The winner of the mile at Gateshead in 1975 was Dixon’s New Zealand teammate John Walker, who beat Kenya’s 1972 Olympic 800m bronze medallist Mike Boit in 3:57.6. The majestic Walker was to become a popular fixture on the Tyneside track. It was there that he claimed his one and only victory in the classic Emsley Carr Mile, at the age of 35 in 1987.

Walker maintains that his most memorable mile race in Britain was one in which he came close to suffering a shock defeat, at Gateshead, three weeks after his Olympic 1500m triumph in Montreal in 1976.

“It was a windy, horrible day and this 19-year-old kid had a 40-metre lead on me with a lap to go,” he recalled. “I was thinking, ‘Gosh, is this guy going to come back?’ I remember writing a letter back home to my coach, saying ‘I nearly got beaten tonight by a young guy and I didn’t even know: somebody by the name of Sebastian Coe. Thank goodness the wind blew him backwards or he would have beaten me’.”

Walker pulled victory out of the bag in 3:59.9, with Dave Moorcroft second in 4:00.4 and Coe third in 4:01.74. A week later, the budding Coe broke four minutes for the first time, and in 1980 he succeeded Walker as Olympic 1500m champion.

One absentee from those Moscow Games was the elfin Norwegian who blazed a pioneering trail for women’s distance running, and who made her mark at Gateshead on the track, the country and the road.

Even if her country had not boycotted the 1980 Olympics, the greatest distance Grete Waitz could have contested in the Russian capital was 1500m, and by that stage of her career she was already pushing back boundaries at more than 26 times that length.


Grete Waitz on the podium at the 1983 World Cross Country Championships in Gateshead (© Getty Images)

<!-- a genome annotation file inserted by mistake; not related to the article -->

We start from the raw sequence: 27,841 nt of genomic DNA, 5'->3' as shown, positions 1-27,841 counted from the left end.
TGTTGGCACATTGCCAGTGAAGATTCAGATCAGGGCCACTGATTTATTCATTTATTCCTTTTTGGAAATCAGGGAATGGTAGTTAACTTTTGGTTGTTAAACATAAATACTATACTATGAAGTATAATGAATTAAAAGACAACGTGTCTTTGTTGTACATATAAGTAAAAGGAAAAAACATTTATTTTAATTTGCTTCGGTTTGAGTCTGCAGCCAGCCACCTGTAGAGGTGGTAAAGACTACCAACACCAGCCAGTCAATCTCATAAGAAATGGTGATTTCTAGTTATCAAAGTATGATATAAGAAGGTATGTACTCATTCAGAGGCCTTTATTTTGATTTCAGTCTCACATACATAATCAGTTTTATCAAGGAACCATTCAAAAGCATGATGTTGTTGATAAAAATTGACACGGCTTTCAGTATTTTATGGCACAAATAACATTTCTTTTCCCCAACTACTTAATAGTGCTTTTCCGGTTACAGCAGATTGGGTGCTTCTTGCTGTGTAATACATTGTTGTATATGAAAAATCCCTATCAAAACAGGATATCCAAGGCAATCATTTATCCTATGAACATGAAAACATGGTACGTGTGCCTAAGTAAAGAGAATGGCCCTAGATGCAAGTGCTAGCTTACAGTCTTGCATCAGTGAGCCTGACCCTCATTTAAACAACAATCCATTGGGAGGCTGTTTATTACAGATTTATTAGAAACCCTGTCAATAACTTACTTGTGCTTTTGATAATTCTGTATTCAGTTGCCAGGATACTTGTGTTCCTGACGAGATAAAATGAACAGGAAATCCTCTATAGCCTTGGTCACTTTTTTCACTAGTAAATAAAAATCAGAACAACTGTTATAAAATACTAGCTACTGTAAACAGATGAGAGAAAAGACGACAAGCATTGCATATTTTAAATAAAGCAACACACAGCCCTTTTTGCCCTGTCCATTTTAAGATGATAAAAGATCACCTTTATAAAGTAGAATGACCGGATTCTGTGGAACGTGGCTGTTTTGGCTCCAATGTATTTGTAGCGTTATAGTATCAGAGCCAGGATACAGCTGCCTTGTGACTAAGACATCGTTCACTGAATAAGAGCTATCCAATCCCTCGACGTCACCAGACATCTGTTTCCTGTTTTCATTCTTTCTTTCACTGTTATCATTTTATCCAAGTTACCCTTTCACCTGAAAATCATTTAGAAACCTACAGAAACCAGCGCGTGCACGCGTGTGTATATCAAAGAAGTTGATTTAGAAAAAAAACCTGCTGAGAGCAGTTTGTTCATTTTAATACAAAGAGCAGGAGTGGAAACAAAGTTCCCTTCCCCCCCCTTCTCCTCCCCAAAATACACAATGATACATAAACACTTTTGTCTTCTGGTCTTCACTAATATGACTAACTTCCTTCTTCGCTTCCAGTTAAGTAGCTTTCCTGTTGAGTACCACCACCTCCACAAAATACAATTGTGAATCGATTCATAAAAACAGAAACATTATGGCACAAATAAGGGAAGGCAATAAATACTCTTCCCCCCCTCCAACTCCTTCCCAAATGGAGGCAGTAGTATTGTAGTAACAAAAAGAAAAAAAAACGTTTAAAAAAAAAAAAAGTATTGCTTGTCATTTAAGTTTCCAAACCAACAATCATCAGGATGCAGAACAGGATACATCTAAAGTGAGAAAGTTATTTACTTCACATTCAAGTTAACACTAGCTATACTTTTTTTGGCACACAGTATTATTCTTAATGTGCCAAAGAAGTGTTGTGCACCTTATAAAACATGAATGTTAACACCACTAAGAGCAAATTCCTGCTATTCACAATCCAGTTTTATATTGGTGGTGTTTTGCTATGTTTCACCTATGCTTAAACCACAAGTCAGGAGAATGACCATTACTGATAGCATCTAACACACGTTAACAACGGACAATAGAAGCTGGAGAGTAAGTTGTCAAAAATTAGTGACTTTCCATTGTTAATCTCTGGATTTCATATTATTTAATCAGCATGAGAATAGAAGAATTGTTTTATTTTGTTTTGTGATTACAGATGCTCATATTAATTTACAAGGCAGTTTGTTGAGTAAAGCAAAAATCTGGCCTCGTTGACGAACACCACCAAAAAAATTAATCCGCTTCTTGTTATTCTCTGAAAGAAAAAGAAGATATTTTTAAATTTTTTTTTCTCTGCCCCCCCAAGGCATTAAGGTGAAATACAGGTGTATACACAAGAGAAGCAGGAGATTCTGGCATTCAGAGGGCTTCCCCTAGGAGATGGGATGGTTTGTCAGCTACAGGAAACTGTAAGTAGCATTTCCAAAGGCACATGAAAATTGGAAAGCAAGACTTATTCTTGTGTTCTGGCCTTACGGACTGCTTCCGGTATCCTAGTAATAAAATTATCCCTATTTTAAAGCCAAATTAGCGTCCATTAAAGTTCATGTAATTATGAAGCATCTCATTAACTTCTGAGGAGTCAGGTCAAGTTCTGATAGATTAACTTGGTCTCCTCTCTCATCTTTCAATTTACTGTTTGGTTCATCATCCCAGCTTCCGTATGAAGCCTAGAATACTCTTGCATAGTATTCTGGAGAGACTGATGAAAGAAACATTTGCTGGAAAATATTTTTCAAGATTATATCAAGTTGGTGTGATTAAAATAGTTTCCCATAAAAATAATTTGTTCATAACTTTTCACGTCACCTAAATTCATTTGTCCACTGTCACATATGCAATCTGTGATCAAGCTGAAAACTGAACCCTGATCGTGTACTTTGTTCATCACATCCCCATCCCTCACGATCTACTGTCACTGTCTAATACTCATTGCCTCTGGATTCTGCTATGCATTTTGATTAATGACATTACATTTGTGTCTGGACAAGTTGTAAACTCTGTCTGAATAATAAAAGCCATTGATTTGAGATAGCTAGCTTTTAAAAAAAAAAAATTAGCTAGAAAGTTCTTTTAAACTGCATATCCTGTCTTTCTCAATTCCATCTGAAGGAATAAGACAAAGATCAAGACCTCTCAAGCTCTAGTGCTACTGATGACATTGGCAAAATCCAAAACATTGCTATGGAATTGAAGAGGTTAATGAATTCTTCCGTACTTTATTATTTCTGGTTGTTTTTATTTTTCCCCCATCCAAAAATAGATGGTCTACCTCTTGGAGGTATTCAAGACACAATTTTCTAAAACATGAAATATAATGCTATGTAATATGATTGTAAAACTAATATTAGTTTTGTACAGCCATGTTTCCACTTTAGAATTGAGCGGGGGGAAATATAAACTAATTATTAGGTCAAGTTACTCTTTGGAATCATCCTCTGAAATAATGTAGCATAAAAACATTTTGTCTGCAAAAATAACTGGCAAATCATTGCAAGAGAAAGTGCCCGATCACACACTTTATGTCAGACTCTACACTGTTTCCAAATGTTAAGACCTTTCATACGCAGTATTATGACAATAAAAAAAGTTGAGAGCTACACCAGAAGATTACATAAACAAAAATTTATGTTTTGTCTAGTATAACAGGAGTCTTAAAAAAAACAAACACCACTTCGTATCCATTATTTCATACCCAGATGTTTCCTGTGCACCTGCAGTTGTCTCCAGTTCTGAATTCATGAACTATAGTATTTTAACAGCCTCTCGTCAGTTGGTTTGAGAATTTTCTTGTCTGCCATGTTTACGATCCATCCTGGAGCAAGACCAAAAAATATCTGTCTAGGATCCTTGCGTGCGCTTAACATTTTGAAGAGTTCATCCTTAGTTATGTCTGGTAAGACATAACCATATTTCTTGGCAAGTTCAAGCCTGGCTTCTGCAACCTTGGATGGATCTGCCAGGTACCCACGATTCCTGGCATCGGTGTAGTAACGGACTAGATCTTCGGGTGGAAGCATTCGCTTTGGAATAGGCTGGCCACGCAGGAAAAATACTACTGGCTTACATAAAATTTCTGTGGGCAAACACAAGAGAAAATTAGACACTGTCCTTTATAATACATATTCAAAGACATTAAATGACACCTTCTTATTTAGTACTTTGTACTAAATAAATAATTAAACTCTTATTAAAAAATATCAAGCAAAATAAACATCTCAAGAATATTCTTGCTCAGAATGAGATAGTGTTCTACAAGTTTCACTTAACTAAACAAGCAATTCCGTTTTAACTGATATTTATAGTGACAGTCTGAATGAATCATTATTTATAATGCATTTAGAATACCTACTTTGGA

The four-time world marathon record breaker, the first woman to crack the 2:30 barrier, Waitz was still constrained to the middling distances when she raced in the 1975 Rediffusion Gateshead Games. A month after setting the first of her two world 3000m records on home ground in Oslo, the ponytailed Grete Andersen won the 1500m by 0.2 from Francie Larrieu of the US in 4:10.1.

It was at Gateshead in 1978 that she ran her fastest ever mile, 4:26.9. That had been planned as a farewell season before concentrating on her career as a geography teacher. But then came the diversion of the roads, a world record 2:32:29.8 marathon debut in New York and the opening of a whole new horizon.

When Gateshead was chosen as the venue for the World Cross Country Championships in 1983, Waitz emerged from a spell of injury and lost form with a fifth triumph in the women’s race. It proved to be a springboard to her momentous winning run in the marathon at the inaugural World Championships in Helsinki later that year.

On the undulating Riverside Bowl course behind the International Stadium, Waitz finished eight seconds clear of Allison Wiley of the US. The unheralded Ethiopian Bekele Debele edged out Portugal’s future Olympic marathon champion Carlos Lopes in an epic mass sprint in the men’s race.

 


Views from the 1983 World Cross Country Championships in Gateshead (© Getty Images)

 

Waitz was not finished with Gateshead. In 1984 and 1988, she returned to Tyneside to win the Great North Run, passing the International Stadium at the three mile point of Foster’s famed half-marathon.

‘The Grete North Run!’ screamed the headline in the Newcastle Journal the morning after the first of those course record triumphs. Ten years after her sad passing, it is fitting that one of the sport’s all-time greats has been honoured with a World Athletics Heritage Plaque.

It is fitting, too, that Gateshead is getting ready to honour its own great athletics heritage.

Simon Turnbull for World Athletics